I wrote the following journal entry for one of the classes I am currently taking. The topic is judging others, why we do it, and how it impact us relationally. It spoke to me as I wrote it, so I wanted to share it on a broader scope. If you can relate, please share a comment of encouragement at the end of the post.
“In order to believe in people we must make a decision to know only the good in them. If our eyes are open, we’ll see the evil, too, but we must decide to know only the good. After all, only the good can truly be known. Good reveals, evil conceals. The evil in people is what keeps us from knowing them. To know them, we must look to the good.” – Mike Mason, Practicing the Presence of People (pg. 32)
I found this quote to be particularly telling in explaining part of why we judge people – we fail to look through all of their junk and see the good. As Mason suggests, we have to decide to only know and see the good. While this wasn’t in the assigned reading, I stumbled upon it while skimming. This quote in particular was an ‘aha’ moment for me because I am quite adept in analyzing patterns and finding faults, particularly when it comes to behaviors and habits. I justify my analysis by way of development; that is, leadership and personal development.
The standard to which I hold myself accountable very easily bleeds into what I expect of others. It’s as if I am expecting that everyone else around me is also working on their own development in the same given area at the same given time. If not, I should encourage them to do so. When they chose not to, then I find many reasons to judge them. Of course, I entirely realize how counterintuitive this is once I take pause and hear myself say it out loud.
The natural side-effect is that my influence is diminished when I try to hold people to my standard rather than their own. I think this really is the crux, for me, of why I judge people: I expect them to be at the same place and trying just as hard as I am to improve. It’s not realistic at best, and it sets everyone up to fail at worst. Judging others seems to come from either a deficit within ourselves, or a false expectation of others. Either way, we can easily find ways to identify the shortcomings of others long before we see them in ourselves.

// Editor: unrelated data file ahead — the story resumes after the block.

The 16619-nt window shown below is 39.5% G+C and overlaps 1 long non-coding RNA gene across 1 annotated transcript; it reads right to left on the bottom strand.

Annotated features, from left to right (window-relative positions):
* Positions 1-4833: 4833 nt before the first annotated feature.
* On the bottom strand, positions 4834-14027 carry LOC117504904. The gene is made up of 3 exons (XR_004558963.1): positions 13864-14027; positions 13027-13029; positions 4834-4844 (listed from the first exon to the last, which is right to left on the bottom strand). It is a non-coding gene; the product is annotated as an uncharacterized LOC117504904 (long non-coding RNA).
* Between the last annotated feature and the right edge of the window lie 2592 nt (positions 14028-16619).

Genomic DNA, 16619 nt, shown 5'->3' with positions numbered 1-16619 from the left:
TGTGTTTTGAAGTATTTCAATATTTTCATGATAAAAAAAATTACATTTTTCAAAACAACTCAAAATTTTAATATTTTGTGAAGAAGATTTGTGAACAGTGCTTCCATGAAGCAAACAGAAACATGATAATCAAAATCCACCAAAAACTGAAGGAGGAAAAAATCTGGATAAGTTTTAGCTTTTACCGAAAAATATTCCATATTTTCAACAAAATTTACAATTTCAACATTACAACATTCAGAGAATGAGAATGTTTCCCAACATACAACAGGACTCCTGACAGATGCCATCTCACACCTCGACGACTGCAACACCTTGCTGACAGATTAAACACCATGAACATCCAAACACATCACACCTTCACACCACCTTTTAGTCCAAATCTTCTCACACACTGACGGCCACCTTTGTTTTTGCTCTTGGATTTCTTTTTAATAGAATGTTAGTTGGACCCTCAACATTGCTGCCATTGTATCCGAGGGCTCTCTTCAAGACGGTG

Relationally, I have found a tendency within me to close myself off to people once I find a pattern of behavior that I don’t like, especially if it’s one that they either deny or refuse to correct. Trust and personal responsibility are the two biggest trip wires for me. If I can’t trust you, then I don’t have any need to acknowledge you beyond what is required. If you refuse to take personal responsibility for your life, then we really have nothing in common. When this happens, I can easily write people off. As I get older and go deeper into personal and leadership development, I am realizing that writing people off only closes me off to relationships, and to being a positive influence for others.
I have been judged a lot throughout my life. My family didn’t have much money, and I was a bored student with unchallenged potential. Therefore, I was the problem kid who wouldn’t amount to much more than a criminal record. Honestly, I danced dangerously close to fulfilling that stigma. I was fortunate in life to have a very select few people who were only capable of seeing the good in me. Those pivotal few still hold a special and unshakeable place in my life, and I owe much of the credit for any success I accomplish to them. While I fully believe that one must make their own luck and carve their own paths, there is something to be said for the guidance that God gives us through the people we meet.
Now, it is my turn. I need to be increasingly aware of opportunities to be a ‘select few’ for someone else. It may be for my daughter and my step kids, or one of their friends, or for one of the guys at work. Looking for the good in others opens me to relationships and allows God to use those relationships for His purposes. I value my legacy, and what I most want is to live a life that adds value to others. Being quick to judge is not a milestone on that path, so it’s helpful to me to carefully consider this as a reminder and a warning: Good reveals, evil conceals. To know people, I must look to the good.